CALIFORNIA | LOCAL
May 10, 2013 |
In a major case of academic poaching involving crosstown rivals, USC has lured away two prominent neuroscientists from UCLA with a promise to expand their internationally renowned lab that uses brain imaging techniques to study Alzheimer's disease, schizophrenia, autism and other disorders. Arthur Toga and Paul Thompson will move to the USC Keck School of Medicine campus next fall, along with scores of graduate students, postdoctoral fellows and staffers who now work at UCLA's Laboratory of Neuro Imaging, known as LONI.
June 6, 2011 |
For some people, no amount of sunscreen feels like enough protection from harmful ultraviolet rays. So when they're ready to hit the shore, they can slip into a long-sleeved, thigh-length Sarasota ZnO Beach cover-up ($68) and matching full-length ZnO Beach drawstring pants ($54) from Coolibar, a Minneapolis-based maker of "sun protective clothes. " Or, if they actually want to go in the water, Sun Precautions of Seattle offers a high-neck, long-sleeved swim top ($98.95) and waist-to-ankle "water legs" ($82.95)
May 17, 2013 |
The only thing less pleasant than a stay in the hospital is having to go right back there to deal with complications. And experts say it happens all too often. One in 8 elderly patients is readmitted to the hospital within 30 days of being discharged after surgery, according to a recent study by the Robert Wood Johnson Foundation. But efforts are underway to bring down the number of readmissions. The federal government, for instance, can fine hospitals with too many patients readmitted within 30 days after being treated for heart attacks, heart failure or pneumonia.
February 23, 2009 |
Humans are light-sensitive beings. Whether it comes from the sun, a laser or a fluorescent bulb, light can affect our bodies and minds in ways that scientists are just beginning to understand. If you believe actor Robert Wagner, a little light can banish pain. Wagner is the television pitchman for Light Relief, a hand-held device equipped with 59 light-emitting diodes (LEDs) that flicker with pulses of blue, red and infrared light. The device also has four heat settings.
May 30, 2011 |
It's no secret that people drink alcohol before they turn 21. Stories about binge drinking on college campuses and alcohol-fueled high school parties are as easy to find as the Facebook photos that document them. But underage drinking isn't all fun and games. Kids who don't know their limits can drink to the point of alcohol poisoning, and those who feel invincible — as many at that age do — may underestimate the danger of getting behind the wheel. Some experts say the solution is to lower the legal drinking age to 18. More than 130 college chancellors and presidents have signed a petition initiated in 2008 in support of the idea.
January 18, 2010 |
Leslie H. of Phoenix recently wrote to us with the following question: "Do ionic foot baths really remove toxins through the feet? I'm skeptical." Skeptical? You've come to the right place. Ionic foot baths are a "detoxifying" treatment that have become popular at health fairs, alternative health clinics and spas. Many companies also sell ionic foot baths online for home use. Wherever they show up, ionic foot baths follow the same basic approach to detoxification. Users stick their feet in a basin of salt water that's buzzing with a small electric charge from two submerged electrodes.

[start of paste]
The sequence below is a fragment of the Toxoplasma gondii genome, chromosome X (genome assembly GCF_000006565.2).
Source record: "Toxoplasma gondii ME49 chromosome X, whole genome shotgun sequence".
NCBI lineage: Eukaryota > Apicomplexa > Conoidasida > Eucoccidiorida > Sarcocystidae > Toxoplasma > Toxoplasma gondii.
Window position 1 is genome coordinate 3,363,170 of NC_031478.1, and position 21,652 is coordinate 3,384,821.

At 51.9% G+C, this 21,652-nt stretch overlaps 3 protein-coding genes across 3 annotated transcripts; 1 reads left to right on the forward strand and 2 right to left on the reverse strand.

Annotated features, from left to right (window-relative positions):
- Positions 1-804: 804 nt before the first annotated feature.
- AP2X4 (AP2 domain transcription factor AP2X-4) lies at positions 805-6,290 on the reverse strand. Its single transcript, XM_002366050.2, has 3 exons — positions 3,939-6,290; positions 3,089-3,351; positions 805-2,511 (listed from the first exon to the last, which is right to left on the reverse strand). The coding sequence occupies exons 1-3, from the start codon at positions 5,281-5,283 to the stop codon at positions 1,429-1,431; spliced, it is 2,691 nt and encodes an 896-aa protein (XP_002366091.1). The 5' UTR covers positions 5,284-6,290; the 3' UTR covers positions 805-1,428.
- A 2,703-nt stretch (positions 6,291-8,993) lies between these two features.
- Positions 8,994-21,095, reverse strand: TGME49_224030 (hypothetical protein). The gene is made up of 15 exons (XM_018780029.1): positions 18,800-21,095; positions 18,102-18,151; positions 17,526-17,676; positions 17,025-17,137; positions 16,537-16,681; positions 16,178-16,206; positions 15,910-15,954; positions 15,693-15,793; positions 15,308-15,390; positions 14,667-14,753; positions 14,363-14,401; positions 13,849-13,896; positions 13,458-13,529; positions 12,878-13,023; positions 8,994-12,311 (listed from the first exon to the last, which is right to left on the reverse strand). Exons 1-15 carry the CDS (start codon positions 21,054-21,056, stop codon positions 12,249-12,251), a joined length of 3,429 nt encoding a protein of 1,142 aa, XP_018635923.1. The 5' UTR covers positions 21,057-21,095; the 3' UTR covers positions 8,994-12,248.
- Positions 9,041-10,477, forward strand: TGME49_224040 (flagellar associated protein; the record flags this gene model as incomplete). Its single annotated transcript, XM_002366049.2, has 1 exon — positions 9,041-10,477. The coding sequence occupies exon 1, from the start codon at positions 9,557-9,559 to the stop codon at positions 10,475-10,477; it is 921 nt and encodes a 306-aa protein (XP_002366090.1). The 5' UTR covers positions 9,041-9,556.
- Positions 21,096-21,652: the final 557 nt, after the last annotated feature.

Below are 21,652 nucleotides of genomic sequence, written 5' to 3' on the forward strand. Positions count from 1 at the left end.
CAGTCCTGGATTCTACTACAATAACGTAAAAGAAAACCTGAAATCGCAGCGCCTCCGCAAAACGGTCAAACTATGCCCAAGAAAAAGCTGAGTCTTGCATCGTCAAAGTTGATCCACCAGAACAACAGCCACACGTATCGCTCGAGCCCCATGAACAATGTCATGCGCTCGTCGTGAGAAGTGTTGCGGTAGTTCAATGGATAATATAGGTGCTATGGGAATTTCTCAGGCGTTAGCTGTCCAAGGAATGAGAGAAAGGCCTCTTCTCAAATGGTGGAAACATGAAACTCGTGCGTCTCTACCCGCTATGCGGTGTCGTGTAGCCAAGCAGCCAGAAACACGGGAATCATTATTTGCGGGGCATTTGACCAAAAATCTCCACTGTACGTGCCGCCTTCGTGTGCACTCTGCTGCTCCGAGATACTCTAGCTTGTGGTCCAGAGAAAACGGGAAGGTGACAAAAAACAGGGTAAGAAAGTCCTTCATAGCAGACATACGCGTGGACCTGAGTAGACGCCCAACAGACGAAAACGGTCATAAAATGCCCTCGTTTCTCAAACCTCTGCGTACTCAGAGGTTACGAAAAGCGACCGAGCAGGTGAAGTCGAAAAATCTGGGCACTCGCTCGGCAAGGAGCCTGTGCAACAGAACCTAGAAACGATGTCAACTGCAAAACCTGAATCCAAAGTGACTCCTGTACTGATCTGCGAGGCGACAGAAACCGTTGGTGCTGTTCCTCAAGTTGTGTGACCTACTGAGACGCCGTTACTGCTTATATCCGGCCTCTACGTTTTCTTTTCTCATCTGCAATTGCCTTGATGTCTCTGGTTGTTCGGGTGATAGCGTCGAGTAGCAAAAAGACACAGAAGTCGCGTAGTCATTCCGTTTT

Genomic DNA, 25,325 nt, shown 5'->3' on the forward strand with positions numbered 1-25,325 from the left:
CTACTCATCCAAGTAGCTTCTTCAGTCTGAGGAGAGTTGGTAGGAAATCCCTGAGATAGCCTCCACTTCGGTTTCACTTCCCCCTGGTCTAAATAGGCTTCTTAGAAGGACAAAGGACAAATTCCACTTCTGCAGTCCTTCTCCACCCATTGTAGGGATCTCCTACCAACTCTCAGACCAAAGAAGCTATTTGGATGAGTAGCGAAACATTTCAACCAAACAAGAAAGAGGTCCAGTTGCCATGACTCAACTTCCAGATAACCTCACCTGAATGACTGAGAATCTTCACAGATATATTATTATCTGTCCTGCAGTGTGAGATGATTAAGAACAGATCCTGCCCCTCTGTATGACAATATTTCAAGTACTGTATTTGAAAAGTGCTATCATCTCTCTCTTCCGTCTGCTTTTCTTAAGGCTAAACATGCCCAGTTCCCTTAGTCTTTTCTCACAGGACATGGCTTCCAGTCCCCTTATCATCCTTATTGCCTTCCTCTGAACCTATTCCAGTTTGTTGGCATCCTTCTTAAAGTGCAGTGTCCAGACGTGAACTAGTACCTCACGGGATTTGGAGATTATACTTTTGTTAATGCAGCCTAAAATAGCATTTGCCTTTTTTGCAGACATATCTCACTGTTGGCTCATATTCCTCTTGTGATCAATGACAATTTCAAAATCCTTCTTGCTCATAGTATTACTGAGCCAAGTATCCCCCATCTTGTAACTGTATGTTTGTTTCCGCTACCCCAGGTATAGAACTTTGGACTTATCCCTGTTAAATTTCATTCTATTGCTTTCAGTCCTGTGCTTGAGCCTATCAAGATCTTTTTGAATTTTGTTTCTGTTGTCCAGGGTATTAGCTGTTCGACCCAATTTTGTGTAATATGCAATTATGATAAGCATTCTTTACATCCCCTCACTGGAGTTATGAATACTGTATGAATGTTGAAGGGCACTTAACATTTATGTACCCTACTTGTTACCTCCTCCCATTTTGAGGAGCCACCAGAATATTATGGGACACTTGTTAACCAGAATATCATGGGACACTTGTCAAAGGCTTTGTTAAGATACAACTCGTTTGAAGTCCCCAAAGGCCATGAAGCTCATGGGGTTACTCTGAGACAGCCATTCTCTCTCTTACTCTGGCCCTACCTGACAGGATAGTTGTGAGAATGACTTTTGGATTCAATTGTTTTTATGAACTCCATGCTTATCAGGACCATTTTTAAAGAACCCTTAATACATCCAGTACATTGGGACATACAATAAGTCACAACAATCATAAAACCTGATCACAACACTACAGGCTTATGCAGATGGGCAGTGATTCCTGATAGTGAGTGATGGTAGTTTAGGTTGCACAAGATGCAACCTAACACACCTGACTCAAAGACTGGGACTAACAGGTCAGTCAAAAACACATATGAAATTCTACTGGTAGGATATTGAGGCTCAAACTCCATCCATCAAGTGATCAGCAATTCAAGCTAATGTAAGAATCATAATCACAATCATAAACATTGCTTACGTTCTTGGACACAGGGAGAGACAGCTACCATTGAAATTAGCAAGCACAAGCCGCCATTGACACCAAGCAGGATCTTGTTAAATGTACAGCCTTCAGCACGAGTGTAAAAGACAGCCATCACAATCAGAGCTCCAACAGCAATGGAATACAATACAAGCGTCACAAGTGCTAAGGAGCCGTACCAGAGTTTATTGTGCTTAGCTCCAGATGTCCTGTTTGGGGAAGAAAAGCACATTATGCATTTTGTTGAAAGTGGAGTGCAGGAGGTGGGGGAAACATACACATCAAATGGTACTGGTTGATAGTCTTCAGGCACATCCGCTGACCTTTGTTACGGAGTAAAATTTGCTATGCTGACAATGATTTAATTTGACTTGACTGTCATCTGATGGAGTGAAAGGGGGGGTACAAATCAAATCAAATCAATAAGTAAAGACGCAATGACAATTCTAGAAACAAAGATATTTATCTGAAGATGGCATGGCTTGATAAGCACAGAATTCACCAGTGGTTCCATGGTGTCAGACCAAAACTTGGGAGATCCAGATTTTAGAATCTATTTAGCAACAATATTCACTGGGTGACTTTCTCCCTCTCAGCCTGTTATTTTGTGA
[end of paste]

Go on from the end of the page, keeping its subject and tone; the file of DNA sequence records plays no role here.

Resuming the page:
March 23, 2013 |
Ready to kick-start your fitness routine but don't want to face the crowds at the gym? We've got you covered. The Los Angeles Times reviewed a recent crop of fitness DVDs and selected our picks of the best gym-free workouts for exercisers of different levels and interests. Whether you're trying to build muscle, protect your knees or just start moving your body, we've got a workout for you. You're an intermediate exerciser looking for a new challenge: If you haven't tried kettlebells, you're missing out on a super-efficient workout that builds strength and blasts fat all at once.
March 30, 2013 |
Electric bikes are slowly picking up speed. Already booming in Europe and Japan, these bike-path legal bicycles combine a normal drivetrain with an electric motor, which is usually embedded in the rear hub. You decide how much to juice your pedaling with the motor, allowing you to fly up steep hills or commute to work without huffing and puffing, then push it manually when you want a workout. There are two types of electric bikes: a "pedal-assist" that kicks in only while you are pushing the pedals, and a throttle-actuated motor that works without pedaling.
September 5, 2009 |
President Kennedy's Addison's disease, which came to light only after his election in 1960, was most likely caused by a rare autoimmune disease, according to a Navy doctor who reviewed Kennedy's medical records. The disease, autoimmune polyendocrine syndrome type 2, or APS 2, also caused Kennedy's hypothyroidism, according to a report published Tuesday in the Annals of Internal Medicine. Hard though it is to believe these days -- when a celebrity's smallest sneeze is analyzed -- Kennedy's family and advisors were able to keep his medical history virtually secret.
CALIFORNIA | LOCAL
May 18, 2013 |
The courtship that has riveted the neuroscience world blossomed at a Saturday night dinner in a tony Brentwood restaurant. USC provost Elizabeth Garrett and executive vice provost Michael Quick kept the conversation light. Over chicken with braised leeks, onions, mustard bread crumbs and white wine at Tavern, they talked to UCLA neuroscientist Arthur Toga about his life. Not the brain imaging research for which his lab is renowned but about "the things that get you excited in the morning," Toga recalled.